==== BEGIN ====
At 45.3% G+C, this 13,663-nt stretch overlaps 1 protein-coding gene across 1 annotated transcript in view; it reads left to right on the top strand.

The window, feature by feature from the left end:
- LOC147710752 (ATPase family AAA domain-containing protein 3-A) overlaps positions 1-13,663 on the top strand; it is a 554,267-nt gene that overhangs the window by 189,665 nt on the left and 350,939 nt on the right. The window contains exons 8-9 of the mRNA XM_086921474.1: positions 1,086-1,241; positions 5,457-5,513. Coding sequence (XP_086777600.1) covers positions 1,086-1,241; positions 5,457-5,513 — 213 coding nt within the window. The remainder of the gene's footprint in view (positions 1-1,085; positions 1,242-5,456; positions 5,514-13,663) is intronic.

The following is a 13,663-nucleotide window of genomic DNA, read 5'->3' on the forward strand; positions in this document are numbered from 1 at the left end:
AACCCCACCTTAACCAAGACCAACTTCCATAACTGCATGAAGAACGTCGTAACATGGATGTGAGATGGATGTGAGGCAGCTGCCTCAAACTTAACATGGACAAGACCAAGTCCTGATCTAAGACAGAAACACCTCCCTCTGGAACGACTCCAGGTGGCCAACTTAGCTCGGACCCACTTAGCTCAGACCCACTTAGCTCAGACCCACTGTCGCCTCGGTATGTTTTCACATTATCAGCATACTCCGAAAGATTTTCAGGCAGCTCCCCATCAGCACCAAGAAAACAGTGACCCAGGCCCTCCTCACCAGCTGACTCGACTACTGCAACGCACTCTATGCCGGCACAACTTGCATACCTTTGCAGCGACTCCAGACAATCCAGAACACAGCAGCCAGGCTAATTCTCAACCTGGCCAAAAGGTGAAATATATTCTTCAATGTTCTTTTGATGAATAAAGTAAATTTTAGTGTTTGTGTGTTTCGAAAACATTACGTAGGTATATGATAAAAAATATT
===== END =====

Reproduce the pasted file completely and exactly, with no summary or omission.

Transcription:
At 45.3% G+C, this 13,663-nt stretch overlaps 1 protein-coding gene across 1 annotated transcript in view; it reads left to right on the top strand.

The window, feature by feature from the left end:
- LOC147710752 (ATPase family AAA domain-containing protein 3-A) overlaps positions 1-13,663 on the top strand; it is a 554,267-nt gene that overhangs the window by 189,665 nt on the left and 350,939 nt on the right. The window contains exons 8-9 of the mRNA XM_086921474.1: positions 1,086-1,241; positions 5,457-5,513. Coding sequence (XP_086777600.1) covers positions 1,086-1,241; positions 5,457-5,513 — 213 coding nt within the window. The remainder of the gene's footprint in view (positions 1-1,085; positions 1,242-5,456; positions 5,514-13,663) is intronic.

The following is a 13,663-nucleotide window of genomic DNA, read 5'->3' on the forward strand; positions in this document are numbered from 1 at the left end:
AACCCCACCTTAACCAAGACCAACTTCCATAACTGCATGAAGAACGTCGTAACATGGATGTGAGATGGATGTGAGGCAGCTGCCTCAAACTTAACATGGACAAGACCAAGTCCTGATCTAAGACAGAAACACCTCCCTCTGGAACGACTCCAGGTGGCCAACTTAGCTCGGACCCACTTAGCTCAGACCCACTTAGCTCAGACCCACTGTCGCCTCGGTATGTTTTCACATTATCAGCATACTCCGAAAGATTTTCAGGCAGCTCCCCATCAGCACCAAGAAAACAGTGACCCAGGCCCTCCTCACCAGCTGACTCGACTACTGCAACGCACTCTATGCCGGCACAACTTGCATACCTTTGCAGCGACTCCAGACAATCCAGAACACAGCAGCCAGGCTAATTCTCAACCTGGCCAAAAGGTGAAATATATTCTTCAATGTTCTTTTGATGAATAAAGTAAATTTTAGTGTTTGTGTGTTTCGAAAACATTACGTAGGTATATGATAAAAAATATT